Nastaʿlīq (, , from , Naskh and , Taʿlīq) is one of the main calligraphic hands used in writing the Persian alphabet and traditionally the predominant style in Persian calligraphy. The Cambridge History of Islam. By P. M. Holt, et al., Cambridge University Press, 1977, , p. 723. It was developed in Iran in the 14th and 15th centuries. It is sometimes used to write Arabic language text (where it is known as Taʿlīq or Persian and is mainly used for titles and headings), but its use has always been more popular in the Persian language, Urdu, and Turkic languages sphere of influence . Nastaʿlīq remains very widely used in Iran, Afghanistan, and India and other countries for written poetry and as a form of art.
A less elaborate version of Nastaʿlīq serves as the preferred style for writing in Kashmiri, and Urdu and it is often used alongside Naskh for Pashto. In Persian language, it is used for poetry only. was historically used for writing Ottoman Turkish, where it was known as tâlik (not to be confused with a totally different Persian style, also called taʿlīq; to distinguish the two, Ottomans referred to the latter as , "old ").
is the core script of the post-[[Sassanid]] Persian writing tradition and is equally important in the areas under its cultural influence. The languages of [[Iran]] (Western Persian, Azeri, Balochi, Kurdi, Luri, etc.), [[Afghanistan]] (Dari Persian, Pashto, Turkmen, Uzbek, etc.), [[India]] (Urdu, Kashmiri, etc.) and the Turkic [[Uyghur language]] of the Chinese province of [[Xinjiang]], rely on ''''. Under the name '''' (lit. "suspending [script]"), it was also beloved by Ottoman calligraphers who developed the [[Diwani]] ('''') and [[Ruqah]] ('''') styles from it.
is amongst the most fluid calligraphy styles for the [[Arabic script]]. It has short verticals with no serifs, and long horizontal strokes . It is written using a piece of trimmed reed with a tip of , called '''' ('pen', [[Arabic]] and [[Persian|Persian language]] قلم) and carbon ink, named ''siyahi''. The nib of a '''' can be split in the middle to facilitate [[ink]] absorption.
Two important forms of panels are and . A ("cross", in Persian) panel usually consists of four diagonal hemistiches (half-lines) of poetry, clearly signifying a moral, ethical or poetic concept. ("black drill") panels, however, communicate via composition and form, rather than content. In , repeating a few letters or words (sometimes even one) virtually inks the whole panel. The content is thus of less significance and not clearly accessible.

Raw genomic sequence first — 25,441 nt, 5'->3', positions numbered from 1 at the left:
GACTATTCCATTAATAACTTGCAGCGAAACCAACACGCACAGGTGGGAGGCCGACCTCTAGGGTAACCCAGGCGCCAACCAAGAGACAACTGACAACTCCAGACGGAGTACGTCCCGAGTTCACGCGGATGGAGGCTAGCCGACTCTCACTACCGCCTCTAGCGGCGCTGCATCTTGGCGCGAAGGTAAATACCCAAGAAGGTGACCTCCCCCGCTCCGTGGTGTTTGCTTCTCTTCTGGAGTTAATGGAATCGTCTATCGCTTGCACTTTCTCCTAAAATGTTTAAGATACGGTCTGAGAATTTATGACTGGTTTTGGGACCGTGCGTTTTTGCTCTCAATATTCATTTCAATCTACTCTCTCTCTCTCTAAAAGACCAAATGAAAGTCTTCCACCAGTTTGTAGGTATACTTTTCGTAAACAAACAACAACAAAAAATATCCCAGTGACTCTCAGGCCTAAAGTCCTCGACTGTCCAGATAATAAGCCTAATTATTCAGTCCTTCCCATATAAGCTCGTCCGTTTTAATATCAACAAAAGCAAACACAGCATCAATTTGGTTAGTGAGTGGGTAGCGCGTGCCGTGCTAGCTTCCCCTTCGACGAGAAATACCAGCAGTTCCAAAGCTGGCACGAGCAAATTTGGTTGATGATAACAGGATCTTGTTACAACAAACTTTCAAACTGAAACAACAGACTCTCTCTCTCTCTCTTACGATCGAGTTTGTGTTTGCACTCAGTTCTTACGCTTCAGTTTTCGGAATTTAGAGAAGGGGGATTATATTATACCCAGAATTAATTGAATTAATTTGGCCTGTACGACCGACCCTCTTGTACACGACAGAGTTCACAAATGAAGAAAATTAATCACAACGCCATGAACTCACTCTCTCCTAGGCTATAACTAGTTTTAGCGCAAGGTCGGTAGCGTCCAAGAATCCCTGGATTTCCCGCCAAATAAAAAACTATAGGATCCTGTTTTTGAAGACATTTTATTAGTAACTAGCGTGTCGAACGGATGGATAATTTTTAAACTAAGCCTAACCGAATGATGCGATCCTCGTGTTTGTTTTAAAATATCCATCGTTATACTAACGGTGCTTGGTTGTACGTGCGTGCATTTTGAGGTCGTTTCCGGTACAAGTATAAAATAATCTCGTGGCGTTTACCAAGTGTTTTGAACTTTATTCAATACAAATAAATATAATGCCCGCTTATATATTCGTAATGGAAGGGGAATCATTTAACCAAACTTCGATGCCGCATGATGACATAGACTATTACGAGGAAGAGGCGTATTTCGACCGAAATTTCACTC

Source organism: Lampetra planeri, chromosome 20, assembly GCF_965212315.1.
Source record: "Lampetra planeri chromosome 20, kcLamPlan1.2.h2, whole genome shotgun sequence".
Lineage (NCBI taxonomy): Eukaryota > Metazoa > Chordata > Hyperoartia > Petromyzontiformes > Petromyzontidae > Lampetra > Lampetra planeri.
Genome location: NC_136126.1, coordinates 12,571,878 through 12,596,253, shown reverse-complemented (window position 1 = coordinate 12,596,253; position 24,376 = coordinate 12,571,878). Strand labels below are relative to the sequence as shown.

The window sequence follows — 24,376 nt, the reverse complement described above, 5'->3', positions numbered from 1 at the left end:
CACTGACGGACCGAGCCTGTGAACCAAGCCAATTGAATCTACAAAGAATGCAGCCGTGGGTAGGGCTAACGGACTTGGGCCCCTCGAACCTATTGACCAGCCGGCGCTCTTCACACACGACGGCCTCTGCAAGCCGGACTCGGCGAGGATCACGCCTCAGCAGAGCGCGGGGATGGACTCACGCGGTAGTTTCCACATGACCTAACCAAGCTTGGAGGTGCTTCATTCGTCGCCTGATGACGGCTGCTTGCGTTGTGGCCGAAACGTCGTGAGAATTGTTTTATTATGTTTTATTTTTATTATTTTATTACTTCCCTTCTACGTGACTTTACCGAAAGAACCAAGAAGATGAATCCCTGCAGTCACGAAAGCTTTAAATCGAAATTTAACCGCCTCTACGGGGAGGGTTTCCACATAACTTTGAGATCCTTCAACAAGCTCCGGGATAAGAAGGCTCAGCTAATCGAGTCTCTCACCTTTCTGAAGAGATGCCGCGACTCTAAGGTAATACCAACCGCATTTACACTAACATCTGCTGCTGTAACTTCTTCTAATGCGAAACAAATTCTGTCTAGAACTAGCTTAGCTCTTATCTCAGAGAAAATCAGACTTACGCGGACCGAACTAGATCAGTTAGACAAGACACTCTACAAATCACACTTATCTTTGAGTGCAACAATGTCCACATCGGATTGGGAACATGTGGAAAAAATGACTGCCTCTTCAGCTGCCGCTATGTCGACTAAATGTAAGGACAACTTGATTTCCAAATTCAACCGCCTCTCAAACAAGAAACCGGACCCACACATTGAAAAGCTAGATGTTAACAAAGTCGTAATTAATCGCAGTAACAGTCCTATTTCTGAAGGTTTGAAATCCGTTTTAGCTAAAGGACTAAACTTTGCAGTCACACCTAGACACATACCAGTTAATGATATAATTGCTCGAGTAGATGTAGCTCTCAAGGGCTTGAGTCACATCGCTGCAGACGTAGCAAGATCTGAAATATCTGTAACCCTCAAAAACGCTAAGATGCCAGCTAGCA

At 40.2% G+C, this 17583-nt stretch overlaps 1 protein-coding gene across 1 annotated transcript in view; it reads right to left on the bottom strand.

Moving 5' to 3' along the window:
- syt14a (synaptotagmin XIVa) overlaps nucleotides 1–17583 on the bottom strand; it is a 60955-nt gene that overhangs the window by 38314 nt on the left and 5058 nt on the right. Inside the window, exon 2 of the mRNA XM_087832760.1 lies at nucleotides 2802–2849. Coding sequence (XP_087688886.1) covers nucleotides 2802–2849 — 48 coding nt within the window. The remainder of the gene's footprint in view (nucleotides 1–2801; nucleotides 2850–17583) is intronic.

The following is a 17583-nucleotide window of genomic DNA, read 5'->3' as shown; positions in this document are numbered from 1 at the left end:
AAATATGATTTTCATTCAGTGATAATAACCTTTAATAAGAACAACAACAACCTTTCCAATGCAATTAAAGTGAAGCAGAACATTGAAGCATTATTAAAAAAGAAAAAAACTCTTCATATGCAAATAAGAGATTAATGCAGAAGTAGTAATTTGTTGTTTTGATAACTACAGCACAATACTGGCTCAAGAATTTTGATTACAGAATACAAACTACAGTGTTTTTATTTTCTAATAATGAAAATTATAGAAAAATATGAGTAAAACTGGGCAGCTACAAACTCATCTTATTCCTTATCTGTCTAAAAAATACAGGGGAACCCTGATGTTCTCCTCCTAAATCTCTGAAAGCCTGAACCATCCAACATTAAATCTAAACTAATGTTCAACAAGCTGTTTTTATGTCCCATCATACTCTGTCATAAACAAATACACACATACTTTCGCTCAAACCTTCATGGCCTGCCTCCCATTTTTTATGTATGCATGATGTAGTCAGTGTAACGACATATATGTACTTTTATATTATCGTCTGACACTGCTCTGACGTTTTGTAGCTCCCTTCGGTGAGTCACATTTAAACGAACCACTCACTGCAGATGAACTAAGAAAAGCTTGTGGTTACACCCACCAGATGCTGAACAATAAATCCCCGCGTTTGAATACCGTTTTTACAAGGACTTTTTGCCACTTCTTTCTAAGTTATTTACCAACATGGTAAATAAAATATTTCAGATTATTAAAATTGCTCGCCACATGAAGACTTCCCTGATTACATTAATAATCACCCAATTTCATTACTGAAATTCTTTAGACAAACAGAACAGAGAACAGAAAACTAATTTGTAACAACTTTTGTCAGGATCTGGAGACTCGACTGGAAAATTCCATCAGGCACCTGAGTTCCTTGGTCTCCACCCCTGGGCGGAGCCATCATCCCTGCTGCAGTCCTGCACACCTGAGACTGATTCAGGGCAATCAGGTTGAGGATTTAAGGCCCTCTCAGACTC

thrived and many prominent calligraphers contributed to its splendor and beauty. It is believed that reached its highest elegance in [[Mir Emad]]'s works. The current practice of is, however, heavily based on Mirza Reza Kalhor's technique. Kalhor modified and adapted to be easily used with printing machines, which in turn helped wide dissemination of his transcripts. He also devised methods for teaching and specified clear proportional rules for it, which many could follow.
The Mughal Empire used Persian language as the court language during their rule over South Asia. During this time, came into widespread use in South Asia. The influence continues to this day. In India, almost everything in Urdu is written in the script, constituting the greatest part of usage in the world. The situation of in Bangladesh used to be the same as in Pakistan until 1971, when Urdu ceased to remain an official language. Today, only a few people use this form of writing in Bangladesh.
is a descendant of and . (literally "broken ") style is a development of .
And others, including Mirza Jafar Tabrizi, Abdul Rashid Deilami, Sultan Ali Mashadi, Mir Ali Heravi, Emad Ul-Kottab, Mirza Gholam Reza Esfehani, Emadol Kotab, Yaghoot Mostasami and Darvish Abdol Majid Taleghani.
A disciple was supposed to qualify himself spiritually for being a calligrapher, besides learning how to prepare , ink, paper and, more importantly, master . For instance see Adab al-Mashq, a manual of penmanship attributed to Mir Emad.
Typography first started with attempts to develop a metallic type for the script, but all such efforts failed. Fort William College developed a Type, which was not close enough to and hence was never used other than by the college library to publish its own books. The State of Hyderabad Dakan (now in India) also attempted to develop a Typewriter but this attempt failed miserably and the file was closed with the phrase “Preparation of on commercial basis is impossible”. Basically, in order to develop such a metal type, thousands of pieces would be required.
Modern typography began with the invention of Noori Nastaleeq which was first created as a digital font in 1981 through the collaboration of Mirza Ahmad Jamil TI (as Calligrapher) and Monotype Imaging (formerly Monotype Corp & Monotype Typography). Although this was a ground-breaking solution employing over 20,000 ligatures (individually designed character combinations) which provided the most beautiful results and allowed newspapers such as Pakistan's Daily Jang to use digital typesetting instead of an army of calligraphers, it suffered from two problems in the 1990s: (a) its non-availability on standard platforms such as Windows or Mac OS, and (b) the non-WYSIWYG nature of text entry, whereby the document had to be created by commands in Monotype's proprietary page description language.
File:Ghafeleye Omr.svg| A line of poetry by the Iranian poet Omar Khayyam in . In print:
File:Chayyam guyand kasan behescht ba hur chosch ast small.png| A ruba'i of Omar Khayyam in . In print:
File:Shikastah Nasta'liq Script.gif|An excerpt from Shaykh Sa'di's (d. 691/1292) "Gulistan" (The Rose Garden), in script.
File:Fath Ali Shah Qajar Firman in Shikasta Nastaliq script January 1831.jpg |Fath Ali Shah Qajar's order in script, January 1831 File:Soltan ali mashhadi 895 1489.jpg | Soltan-ali Mashhadi - 1489 AD File:Mir_emad_1012_hijri.jpg |Mir Emad Hassani, Safavid era